To determine if immune biomarkers in blood are associated with subclinical and clinical depression.
In this cross-disciplinary study, we will correlate inflammatory status and epigenetic monocyte programming, with depression in young and elderly, and male and female volunteers.
The value of the Scholarship is equivalent to an RMIT full Scholarship
This Scholarship will be available for 3.5 years.
Applications are now open.
Position will remain open until filled.
Applicants need to have a background in immunology, genetics or bioinformatics. They must have completed a relevant Bachelor’s Degree and Honour’s or Master’s.
Co-supervised by Dr Kirsty Wilson and Professor Katie Flanagan (UTAS). The presence in sera of pro-inflammatory cytokines has emerged as an aetiological and perpetuating factor for major depression across the lifespan. The immune system of the elderly, and particularly females, displays heightened persistent chronic inflammation or ‘inflammaging’. Mechanistically, it may be caused by epigenetic re-programming of monocytes, resulting in an increased capacity to produce inflammatory factors in response to environmental stimuli, such as bacterial and viral toll-like receptor (TLR) ligands.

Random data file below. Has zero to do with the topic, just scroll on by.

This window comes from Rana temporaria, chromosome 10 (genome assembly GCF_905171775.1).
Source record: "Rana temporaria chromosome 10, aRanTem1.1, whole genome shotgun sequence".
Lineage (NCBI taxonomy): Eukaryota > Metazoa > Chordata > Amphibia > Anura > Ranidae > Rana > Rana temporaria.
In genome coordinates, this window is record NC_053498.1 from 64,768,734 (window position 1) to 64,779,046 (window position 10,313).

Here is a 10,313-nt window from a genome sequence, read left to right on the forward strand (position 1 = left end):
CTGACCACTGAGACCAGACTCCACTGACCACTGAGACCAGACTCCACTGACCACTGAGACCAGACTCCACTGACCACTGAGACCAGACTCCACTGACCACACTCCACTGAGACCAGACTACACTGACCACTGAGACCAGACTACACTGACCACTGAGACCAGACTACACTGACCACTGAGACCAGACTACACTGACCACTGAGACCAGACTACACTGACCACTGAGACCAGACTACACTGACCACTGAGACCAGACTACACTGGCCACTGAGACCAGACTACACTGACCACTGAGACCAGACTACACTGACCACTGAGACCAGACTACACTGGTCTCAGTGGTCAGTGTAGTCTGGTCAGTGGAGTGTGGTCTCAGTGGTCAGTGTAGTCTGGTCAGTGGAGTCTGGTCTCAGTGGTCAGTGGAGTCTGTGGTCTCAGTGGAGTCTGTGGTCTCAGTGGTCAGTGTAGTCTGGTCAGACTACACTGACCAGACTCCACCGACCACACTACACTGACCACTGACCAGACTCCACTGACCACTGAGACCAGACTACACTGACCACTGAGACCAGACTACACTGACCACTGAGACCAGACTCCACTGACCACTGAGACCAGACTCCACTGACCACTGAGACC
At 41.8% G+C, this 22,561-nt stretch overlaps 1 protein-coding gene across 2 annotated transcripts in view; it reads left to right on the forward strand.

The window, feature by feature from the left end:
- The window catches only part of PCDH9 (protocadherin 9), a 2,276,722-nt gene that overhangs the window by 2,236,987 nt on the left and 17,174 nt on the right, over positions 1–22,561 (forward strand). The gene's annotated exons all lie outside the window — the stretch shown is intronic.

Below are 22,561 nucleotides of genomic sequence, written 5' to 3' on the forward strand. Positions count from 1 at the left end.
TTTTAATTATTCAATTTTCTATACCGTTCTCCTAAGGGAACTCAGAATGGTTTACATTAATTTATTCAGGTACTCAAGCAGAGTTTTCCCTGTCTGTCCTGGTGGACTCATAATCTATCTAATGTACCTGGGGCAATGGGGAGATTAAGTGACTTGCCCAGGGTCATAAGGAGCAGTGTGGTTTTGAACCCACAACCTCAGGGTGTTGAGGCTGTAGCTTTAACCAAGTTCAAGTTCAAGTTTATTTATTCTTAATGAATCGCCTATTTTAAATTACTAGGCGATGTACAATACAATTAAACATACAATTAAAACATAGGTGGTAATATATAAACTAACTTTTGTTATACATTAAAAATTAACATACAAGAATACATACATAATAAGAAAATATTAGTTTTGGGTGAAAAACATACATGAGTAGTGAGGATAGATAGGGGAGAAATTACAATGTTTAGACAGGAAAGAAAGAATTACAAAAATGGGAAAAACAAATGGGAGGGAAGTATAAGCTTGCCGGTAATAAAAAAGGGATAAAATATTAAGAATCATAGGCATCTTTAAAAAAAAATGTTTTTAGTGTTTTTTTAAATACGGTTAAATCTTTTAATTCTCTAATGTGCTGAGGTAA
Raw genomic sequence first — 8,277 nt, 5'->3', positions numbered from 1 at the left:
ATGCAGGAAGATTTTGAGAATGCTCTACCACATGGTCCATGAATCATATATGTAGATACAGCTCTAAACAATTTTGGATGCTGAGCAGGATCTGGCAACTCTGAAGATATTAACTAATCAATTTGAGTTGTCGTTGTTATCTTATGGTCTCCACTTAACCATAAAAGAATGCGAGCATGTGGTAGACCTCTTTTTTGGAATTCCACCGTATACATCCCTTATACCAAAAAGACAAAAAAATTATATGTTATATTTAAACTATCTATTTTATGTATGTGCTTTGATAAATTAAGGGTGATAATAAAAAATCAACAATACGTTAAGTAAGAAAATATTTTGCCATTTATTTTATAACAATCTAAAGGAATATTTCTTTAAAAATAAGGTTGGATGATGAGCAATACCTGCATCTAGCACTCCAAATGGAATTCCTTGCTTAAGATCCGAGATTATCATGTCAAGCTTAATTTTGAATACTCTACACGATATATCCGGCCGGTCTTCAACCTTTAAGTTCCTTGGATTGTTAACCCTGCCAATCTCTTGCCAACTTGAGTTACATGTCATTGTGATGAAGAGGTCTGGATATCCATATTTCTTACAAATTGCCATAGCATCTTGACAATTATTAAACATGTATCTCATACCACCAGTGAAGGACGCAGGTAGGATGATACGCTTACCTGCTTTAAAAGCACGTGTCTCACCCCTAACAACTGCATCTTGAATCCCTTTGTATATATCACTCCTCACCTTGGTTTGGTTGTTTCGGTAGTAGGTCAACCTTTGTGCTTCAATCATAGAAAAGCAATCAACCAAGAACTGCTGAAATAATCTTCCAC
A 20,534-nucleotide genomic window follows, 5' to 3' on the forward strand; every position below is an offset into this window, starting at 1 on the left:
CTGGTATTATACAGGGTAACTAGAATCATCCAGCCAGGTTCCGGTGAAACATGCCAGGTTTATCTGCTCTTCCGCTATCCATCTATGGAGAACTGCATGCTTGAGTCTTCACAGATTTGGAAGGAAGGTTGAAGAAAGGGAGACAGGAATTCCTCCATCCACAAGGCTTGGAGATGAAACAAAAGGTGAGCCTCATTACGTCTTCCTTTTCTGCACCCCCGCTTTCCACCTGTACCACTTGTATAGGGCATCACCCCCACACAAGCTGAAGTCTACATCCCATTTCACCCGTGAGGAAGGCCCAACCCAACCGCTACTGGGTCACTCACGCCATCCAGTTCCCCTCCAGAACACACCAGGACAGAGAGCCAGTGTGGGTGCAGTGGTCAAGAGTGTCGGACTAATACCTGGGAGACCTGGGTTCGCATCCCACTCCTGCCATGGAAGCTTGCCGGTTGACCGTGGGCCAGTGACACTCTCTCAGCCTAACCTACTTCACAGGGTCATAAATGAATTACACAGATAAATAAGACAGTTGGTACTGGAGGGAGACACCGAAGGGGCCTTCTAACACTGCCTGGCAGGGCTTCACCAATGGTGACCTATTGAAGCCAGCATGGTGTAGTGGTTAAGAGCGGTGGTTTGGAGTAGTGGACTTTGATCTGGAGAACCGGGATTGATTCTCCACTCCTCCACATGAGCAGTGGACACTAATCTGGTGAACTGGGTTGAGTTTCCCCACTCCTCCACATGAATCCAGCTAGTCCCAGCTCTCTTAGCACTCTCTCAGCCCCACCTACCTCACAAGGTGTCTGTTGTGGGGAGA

This re-programming is termed ‘innate immune training’. We propose that the propensity of immune cells to respond by high cytokine production to environmental challenges is mechanistically associated with mood and particularly depression. Recent human trials, including our own, show the immune system may be re-trained away from being prone to produce high levels of pro-inflammatory cytokines using practical interventions such as natural compounds and vaccinations. As an exciting new finding, our pilot studies also show that the diphtheria-tetanus-acellular pertussis (dTap) vaccine in humans induces immune cells capable of dampening inflammation. Aims In this cross-disciplinary study, we will correlate inflammatory status and epigenetic monocyte programming, with depression in young and elderly, and male and female volunteers.
With a view to potential future interventions, we will also test the ‘resilience’ of the innately trained monocytes in the elderly to be reprogrammed away from a pro-inflammatory profile.
References:  Flanagan KL et al. Annu Rev Cell Dev Biol (2017) 33:577.  Meyrel M et al. Encephale (2018) 44(1): 67-74.
Acknowledgement of Country
RMIT University acknowledges the people of the Woi wurrung and Boon wurrung language groups of the eastern Kulin Nation on whose unceded lands we conduct the business of the University. RMIT University respectfully acknowledges their Ancestors and Elders, past and present. RMIT also acknowledges the Traditional Custodians and their Ancestors of the lands and waters across Australia where we conduct our business - Artwork 'Luwaytini' by Mark Cleaver, Palawa.